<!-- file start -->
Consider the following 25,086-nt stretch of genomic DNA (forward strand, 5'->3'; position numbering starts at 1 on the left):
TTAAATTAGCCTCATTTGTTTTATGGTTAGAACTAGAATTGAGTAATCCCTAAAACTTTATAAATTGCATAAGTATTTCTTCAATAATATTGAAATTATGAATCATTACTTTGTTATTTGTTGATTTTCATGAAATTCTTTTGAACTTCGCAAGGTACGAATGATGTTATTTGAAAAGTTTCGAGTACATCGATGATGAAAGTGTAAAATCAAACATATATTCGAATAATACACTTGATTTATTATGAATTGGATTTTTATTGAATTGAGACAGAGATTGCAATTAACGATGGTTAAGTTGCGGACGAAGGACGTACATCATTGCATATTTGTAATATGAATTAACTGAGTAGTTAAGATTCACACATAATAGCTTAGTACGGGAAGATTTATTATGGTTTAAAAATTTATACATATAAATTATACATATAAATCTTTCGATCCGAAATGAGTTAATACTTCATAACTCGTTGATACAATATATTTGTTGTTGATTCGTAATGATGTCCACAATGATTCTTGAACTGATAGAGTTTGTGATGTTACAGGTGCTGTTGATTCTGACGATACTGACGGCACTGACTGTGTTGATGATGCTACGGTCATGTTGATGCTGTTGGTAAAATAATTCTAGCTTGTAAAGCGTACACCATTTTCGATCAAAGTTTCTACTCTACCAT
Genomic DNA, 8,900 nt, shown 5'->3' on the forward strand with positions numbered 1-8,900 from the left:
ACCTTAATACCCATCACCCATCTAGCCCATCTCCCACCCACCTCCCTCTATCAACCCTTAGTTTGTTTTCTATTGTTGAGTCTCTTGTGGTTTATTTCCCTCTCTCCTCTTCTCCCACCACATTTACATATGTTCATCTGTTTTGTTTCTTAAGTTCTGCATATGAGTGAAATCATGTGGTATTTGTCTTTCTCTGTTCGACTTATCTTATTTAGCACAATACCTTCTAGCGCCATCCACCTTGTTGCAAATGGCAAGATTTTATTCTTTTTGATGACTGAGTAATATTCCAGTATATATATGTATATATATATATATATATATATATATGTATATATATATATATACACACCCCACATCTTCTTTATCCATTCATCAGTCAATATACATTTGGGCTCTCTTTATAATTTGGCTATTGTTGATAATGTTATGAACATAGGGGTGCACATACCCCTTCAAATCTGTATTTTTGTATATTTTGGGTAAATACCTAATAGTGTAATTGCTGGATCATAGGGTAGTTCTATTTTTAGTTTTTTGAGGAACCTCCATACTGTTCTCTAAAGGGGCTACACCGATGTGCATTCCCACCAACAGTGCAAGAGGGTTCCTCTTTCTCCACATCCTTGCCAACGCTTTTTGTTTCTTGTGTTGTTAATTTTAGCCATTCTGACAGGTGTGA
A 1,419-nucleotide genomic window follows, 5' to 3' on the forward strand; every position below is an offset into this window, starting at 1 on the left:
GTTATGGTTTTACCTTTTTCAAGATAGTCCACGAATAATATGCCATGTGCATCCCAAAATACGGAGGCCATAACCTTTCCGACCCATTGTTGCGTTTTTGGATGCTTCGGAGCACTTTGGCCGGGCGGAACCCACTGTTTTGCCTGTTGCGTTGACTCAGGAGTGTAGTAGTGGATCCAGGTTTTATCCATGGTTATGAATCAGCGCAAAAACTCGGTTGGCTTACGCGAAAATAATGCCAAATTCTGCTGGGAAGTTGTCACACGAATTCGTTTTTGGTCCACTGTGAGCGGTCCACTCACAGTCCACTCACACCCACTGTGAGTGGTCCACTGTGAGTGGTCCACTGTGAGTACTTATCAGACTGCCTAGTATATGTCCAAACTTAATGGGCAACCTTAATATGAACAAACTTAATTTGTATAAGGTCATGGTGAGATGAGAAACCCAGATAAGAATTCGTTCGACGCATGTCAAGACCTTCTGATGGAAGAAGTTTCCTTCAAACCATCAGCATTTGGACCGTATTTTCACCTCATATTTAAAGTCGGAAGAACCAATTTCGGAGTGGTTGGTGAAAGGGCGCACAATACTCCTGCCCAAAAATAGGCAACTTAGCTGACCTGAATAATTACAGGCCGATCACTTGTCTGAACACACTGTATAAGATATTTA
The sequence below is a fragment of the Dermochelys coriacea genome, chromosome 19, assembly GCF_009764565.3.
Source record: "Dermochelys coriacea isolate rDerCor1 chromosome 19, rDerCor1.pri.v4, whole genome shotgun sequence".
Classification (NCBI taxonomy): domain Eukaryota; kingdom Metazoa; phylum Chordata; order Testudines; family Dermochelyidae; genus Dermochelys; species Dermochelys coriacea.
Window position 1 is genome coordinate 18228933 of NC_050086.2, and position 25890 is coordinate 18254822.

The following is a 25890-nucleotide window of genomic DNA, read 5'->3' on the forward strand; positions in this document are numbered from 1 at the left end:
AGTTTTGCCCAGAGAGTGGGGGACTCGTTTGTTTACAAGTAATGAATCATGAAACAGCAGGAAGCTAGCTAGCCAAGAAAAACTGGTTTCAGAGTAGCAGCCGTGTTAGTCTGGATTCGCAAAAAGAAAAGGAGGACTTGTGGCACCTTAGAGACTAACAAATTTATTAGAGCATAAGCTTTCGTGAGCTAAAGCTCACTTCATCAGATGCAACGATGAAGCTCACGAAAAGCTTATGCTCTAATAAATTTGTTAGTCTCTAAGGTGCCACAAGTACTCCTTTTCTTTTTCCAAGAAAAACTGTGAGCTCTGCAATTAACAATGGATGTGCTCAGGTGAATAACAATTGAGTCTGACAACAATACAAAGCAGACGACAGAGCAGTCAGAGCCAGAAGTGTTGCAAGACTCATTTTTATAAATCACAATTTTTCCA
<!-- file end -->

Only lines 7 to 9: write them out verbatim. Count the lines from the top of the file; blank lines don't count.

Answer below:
The sequence below is a fragment of the Dermochelys coriacea genome, chromosome 19, assembly GCF_009764565.3.
Source record: "Dermochelys coriacea isolate rDerCor1 chromosome 19, rDerCor1.pri.v4, whole genome shotgun sequence".
Classification (NCBI taxonomy): domain Eukaryota; kingdom Metazoa; phylum Chordata; order Testudines; family Dermochelyidae; genus Dermochelys; species Dermochelys coriacea.